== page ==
My son is nine months old and is suddenly refusing the breast. Is he self-weaning?
Breastmilk is still your baby's main source of nutrition for the first twelve months. It's rare for babies to wean themselves before one year. Babies may refuse the breast for many reasons. They may be teething, fighting an illness, or having reflux. Your milk flow may be too slow or too fast, making baby uncomfortable. They may even be put off by a new perfume or deodorant. If your baby has bitten you and you have reacted by yelling, they might start to refuse the breast. Other causes could be stressful moments like a big move, new people in the home, loud barking or family arguments, or being away from you for a while.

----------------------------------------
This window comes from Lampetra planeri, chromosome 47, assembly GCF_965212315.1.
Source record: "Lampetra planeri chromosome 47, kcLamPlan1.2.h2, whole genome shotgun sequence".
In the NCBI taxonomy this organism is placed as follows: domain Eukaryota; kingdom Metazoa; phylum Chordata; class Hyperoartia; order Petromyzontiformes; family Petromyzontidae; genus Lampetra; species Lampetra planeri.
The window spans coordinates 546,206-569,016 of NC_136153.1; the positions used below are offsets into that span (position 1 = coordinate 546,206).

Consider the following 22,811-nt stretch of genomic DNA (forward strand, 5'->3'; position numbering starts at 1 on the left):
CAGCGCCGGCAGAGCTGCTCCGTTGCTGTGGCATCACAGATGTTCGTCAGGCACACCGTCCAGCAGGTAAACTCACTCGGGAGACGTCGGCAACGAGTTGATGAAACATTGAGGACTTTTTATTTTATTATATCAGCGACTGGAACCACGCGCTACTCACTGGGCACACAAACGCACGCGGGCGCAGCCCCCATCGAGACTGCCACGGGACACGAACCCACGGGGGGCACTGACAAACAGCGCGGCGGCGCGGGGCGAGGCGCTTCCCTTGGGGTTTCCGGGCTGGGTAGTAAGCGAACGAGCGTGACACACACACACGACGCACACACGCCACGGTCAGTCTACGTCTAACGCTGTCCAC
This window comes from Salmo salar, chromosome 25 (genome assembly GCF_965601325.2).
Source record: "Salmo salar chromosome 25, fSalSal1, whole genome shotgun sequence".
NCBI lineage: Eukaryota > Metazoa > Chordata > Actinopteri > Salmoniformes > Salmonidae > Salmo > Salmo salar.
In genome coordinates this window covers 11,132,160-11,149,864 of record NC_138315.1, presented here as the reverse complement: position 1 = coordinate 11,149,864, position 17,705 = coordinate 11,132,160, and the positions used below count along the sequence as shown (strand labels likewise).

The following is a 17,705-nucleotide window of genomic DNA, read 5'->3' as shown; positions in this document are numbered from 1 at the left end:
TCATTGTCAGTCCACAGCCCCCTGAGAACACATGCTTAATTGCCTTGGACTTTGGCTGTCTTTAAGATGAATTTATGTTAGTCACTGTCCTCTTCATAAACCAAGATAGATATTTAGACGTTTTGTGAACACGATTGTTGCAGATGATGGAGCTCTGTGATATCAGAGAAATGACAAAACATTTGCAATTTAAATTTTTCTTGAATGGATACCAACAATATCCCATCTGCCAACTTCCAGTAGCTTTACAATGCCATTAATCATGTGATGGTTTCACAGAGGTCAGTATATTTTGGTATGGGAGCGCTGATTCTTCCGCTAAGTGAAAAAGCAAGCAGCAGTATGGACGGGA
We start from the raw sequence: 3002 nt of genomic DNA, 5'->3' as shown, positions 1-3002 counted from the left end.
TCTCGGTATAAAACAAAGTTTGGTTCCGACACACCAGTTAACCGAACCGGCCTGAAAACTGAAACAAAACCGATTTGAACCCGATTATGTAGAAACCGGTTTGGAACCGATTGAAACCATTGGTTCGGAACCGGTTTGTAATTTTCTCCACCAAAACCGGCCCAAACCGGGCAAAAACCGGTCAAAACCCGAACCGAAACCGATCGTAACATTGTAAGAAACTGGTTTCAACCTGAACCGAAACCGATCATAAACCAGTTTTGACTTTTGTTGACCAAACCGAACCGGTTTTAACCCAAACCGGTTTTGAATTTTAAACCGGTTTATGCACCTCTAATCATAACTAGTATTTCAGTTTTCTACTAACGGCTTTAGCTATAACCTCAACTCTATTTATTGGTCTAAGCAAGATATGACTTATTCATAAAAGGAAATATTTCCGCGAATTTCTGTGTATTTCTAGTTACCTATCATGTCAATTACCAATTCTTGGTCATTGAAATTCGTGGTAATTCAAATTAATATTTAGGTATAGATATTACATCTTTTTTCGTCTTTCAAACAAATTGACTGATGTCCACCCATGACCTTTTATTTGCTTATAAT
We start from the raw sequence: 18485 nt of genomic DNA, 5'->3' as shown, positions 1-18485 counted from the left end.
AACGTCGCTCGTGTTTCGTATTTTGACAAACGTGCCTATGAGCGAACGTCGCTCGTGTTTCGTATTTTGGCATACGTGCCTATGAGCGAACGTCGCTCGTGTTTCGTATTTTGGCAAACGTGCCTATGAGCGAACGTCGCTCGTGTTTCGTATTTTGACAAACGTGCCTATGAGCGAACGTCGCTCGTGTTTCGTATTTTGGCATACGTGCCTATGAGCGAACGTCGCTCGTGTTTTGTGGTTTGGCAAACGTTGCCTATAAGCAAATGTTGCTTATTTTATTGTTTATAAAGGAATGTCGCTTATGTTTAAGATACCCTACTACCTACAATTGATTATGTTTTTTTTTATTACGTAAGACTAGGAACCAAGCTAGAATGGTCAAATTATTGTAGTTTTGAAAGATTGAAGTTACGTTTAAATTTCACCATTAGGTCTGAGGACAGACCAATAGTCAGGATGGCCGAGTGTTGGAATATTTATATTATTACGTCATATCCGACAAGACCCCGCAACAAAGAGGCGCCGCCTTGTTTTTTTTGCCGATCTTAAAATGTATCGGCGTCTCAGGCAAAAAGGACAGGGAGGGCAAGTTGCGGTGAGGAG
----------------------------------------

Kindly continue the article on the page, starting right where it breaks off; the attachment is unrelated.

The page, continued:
Start by increasing skin to skin time in a quiet and calm environment. Try singing to your baby or reading them books while breastfeeding. Rocking or walking while breastfeeding can soothe baby and help with latching. Call your doctor if you think your baby has an ear infection or a cold, which might make them refuse the breast.
If your baby prefers the bottle and is refusing the breast, work on offering only breastfeeding when you are home with them. If your milk flow is too slow, massage your breast and hand express some milk before latching baby on. That way, your milk will be ready and flowing for baby. If your flow is too fast, check this page for overactive letdown. Sometimes a sleepy baby may latch to the breast easier than a very alert baby.
The key is patience, time, and snuggles. Keep trying!